Egypt’s ‘Military Coup:’ 5 Fast Facts You Need to Know

Published:12:10 pm EDT, July 3, 2013| Updated:3:34 pm EDT, July 3, 2013|
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"No military coup can succeed against popular resistance without considerable bloodshed."- President Morsi Aide

According to Egypt's national security advisor, a military coup is underway in Egypt.  The country has been riddled with violent protests seeking to oust democratically elected President Morsi from power three years short from the completion of his term. Military tanks move through the streets of Egypt's as both pro and anti-Morsi demonstrations rage. The sounds and images are eerily reminiscent of the country's 2011 revolution which removed Hosni Mubarak from power.

Morsi's rule has been plagued with a troubled economy and a dangerously polarized population. In a live press conference, the defense minster has since offered a new political roadmap that will "end division." This military coup has been defined as a coup with "a transition." Here is what you need to know about Egypt's political turmoil and what it means for the country's young democracy:


1. This is a Response to a Military Ultimatum

Egypt, protest, chaos

Egyptian army helicopters fly over as hundreds of thousands of Egyptian demonstrators gather outside the presidential palace in Cairo (Getty Images)

The military ultimatum given to President Mohamed Morsi hit its deadline at 4pm local time.  Hundreds of thousands of people took to the streets. Morsi previously rejected the deadline, which gave him 48 hours to meet the demands of the people before facing army intervention. Just before the afternoon deadline imposed by the military expired, Morsi again rejected army intervention. The leader said that abiding by his electoral legitimacy was the only way to prevent violence. Now armored vehicles have been displaced all over Cairo.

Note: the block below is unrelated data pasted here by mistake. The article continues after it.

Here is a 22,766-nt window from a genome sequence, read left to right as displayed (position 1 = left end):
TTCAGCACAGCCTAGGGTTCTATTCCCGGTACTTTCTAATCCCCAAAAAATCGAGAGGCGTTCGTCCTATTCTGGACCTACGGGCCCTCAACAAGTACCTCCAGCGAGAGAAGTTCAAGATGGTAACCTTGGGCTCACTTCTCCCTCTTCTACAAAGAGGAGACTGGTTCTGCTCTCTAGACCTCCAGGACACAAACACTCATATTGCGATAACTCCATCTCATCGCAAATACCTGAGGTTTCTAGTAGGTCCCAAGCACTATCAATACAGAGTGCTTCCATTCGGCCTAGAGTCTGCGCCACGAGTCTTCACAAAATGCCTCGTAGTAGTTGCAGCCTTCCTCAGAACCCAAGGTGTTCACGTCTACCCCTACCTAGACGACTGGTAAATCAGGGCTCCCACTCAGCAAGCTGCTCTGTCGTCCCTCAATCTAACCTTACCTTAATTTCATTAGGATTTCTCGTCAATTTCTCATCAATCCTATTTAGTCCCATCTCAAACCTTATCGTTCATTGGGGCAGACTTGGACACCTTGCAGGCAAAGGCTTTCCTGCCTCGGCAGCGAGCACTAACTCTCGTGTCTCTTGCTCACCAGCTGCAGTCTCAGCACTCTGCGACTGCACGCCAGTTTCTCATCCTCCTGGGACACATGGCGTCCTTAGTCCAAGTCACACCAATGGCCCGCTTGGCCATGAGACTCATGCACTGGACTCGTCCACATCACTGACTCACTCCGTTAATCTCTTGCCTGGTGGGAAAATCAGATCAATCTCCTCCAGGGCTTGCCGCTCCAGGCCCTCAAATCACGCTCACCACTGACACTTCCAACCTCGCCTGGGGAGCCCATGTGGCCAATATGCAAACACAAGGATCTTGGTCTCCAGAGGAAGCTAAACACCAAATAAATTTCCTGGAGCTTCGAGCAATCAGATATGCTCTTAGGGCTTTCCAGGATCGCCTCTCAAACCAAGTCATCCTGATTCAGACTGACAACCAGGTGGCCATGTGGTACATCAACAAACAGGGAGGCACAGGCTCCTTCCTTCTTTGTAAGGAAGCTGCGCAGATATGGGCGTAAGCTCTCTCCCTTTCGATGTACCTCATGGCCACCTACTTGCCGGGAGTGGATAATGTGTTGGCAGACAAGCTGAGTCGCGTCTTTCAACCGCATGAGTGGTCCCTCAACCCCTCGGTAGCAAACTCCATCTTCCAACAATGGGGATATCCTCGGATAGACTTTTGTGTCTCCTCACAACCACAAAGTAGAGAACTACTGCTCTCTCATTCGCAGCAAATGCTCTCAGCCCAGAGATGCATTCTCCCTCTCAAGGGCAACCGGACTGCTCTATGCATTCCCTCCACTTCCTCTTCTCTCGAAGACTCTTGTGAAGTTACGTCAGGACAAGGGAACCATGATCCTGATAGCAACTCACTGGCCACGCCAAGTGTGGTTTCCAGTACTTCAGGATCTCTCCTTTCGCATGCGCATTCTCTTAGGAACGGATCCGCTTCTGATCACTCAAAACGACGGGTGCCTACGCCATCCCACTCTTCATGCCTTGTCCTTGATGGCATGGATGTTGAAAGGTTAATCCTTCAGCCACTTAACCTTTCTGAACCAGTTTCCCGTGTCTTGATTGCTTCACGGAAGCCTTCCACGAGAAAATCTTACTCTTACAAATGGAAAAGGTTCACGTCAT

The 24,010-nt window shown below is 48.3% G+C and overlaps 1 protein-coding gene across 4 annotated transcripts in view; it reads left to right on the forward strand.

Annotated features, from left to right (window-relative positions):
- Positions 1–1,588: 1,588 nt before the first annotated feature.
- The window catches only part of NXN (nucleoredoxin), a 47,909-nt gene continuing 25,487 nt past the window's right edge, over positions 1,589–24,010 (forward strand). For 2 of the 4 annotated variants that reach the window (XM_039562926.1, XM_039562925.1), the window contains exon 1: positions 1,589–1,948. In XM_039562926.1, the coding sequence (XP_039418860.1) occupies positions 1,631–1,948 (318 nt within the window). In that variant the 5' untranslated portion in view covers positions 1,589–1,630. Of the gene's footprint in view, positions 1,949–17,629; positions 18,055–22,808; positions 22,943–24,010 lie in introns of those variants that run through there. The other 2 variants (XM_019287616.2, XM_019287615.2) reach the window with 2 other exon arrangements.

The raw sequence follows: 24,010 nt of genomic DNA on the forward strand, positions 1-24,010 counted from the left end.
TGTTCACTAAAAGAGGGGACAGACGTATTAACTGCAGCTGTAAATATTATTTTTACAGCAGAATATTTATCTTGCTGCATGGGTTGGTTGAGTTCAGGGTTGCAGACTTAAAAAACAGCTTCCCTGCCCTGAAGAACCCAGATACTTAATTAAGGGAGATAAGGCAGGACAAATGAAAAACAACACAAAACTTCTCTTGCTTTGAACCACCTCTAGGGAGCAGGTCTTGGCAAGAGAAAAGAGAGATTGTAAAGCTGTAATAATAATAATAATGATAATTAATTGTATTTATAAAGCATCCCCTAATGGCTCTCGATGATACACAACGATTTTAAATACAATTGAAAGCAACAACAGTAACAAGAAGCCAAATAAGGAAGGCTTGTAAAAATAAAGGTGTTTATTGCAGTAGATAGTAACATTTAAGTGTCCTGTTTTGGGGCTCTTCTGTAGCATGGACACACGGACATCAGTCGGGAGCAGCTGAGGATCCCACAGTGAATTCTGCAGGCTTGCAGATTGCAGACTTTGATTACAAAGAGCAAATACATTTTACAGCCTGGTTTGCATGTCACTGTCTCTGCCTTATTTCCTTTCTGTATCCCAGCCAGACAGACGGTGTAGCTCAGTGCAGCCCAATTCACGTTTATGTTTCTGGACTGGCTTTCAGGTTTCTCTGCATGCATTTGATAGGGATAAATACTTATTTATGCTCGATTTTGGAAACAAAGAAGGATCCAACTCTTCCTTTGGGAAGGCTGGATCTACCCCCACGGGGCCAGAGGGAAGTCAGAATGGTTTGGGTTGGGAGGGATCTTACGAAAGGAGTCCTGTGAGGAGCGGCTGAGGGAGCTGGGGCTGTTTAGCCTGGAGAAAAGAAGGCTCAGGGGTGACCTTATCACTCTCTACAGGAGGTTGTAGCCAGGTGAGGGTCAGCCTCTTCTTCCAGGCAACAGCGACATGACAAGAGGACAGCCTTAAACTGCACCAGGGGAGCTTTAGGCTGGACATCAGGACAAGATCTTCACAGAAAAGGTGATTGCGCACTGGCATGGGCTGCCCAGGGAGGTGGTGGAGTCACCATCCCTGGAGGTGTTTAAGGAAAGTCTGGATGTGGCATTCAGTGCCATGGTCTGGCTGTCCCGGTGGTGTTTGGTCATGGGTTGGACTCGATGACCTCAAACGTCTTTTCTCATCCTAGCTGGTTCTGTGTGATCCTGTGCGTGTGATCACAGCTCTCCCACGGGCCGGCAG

A Top Morsi Advisor Posted his "Last Lines" on Facebook

For Immediate Release, July 3, 2013 As I write these lines I am fully aware that these may be the last lines I get to post on this page. For the sake of Egypt and for historical accuracy, let’s call what is happening by its real name: Military coup. It has been two and a half years after a popular revolution against a dictatorship that had strangled and drained Egypt for 30 years. That revolution restored a sense of hope and fired up Egyptians’ dreams of a future in which they could claim for themselves the same dignity that is every human being’s birthright.


2. Morsi is No Longer in Power

President Morsi

President Morsi

According to local news, Mohammed Mursi is no longer in power. Other sources claim that the Egyptian army told Morsi that he was no longer president at 7pm. Witnesses say Egyptian army has erected barbed wire and barriers around barracks where Morsi is believed to be.

 

Meanwhile, tanks are reaching Tahrir Square. There has also been a travel ban issued on Morsi and his advisors.


3. Pro-Morsi and Anti-Morsi Demonstrations are Raging in Egypt

Evidence of a divided country seeths on the streets as pro-Morsi and anti-Morsi demonstrations fester.

Pro-government demonstrators have set counter-demonstration against the coup. According to RT, they say the "will defend the leader with all means available." Meanwhile, military vehicles have been sent to pro Morsi rallies, allegedly to break these demonstrations apart. More and more anti-Morsi protesters are flooding to Tahrir square.


4. Army Says Chief of Justice Will Run Country Until Election of New President

A red flare lights up the crowd outside the presidential palace during protests in Cairo, (Getty Images)

A red flare lights up the crowd outside the presidential palace during protests in Cairo, (Getty Images)

In a live press statement, Defense Minister Fattah al Sissi stated that 'Head of constitutional court' will run the country until elections are held. He also reiterated that they will not tolerate any violence from any demonstration and that people have the right to peaceful protests.


5. Constitution is Suspended and Army Has Called for Early Elections

Egypts military has suspected its constitution and has called for early elections expected to be held in the coming weeks. Egypt's constitution was signed into law by Morsi in 2012 after it was approved by the Constituent Assembly. It passed with 64% support. It replaced the 2011 Provisional Constitution adopted after Egypt's revolution.

Before being ousted. Mohamed Morsi had proposed a consensus government as "a way out of the country's crisis", reports Aljazeera. "The presidency envisions the formation of a consensus coalition government to oversee the next parliamentary election," his office said on social media outlets.

 


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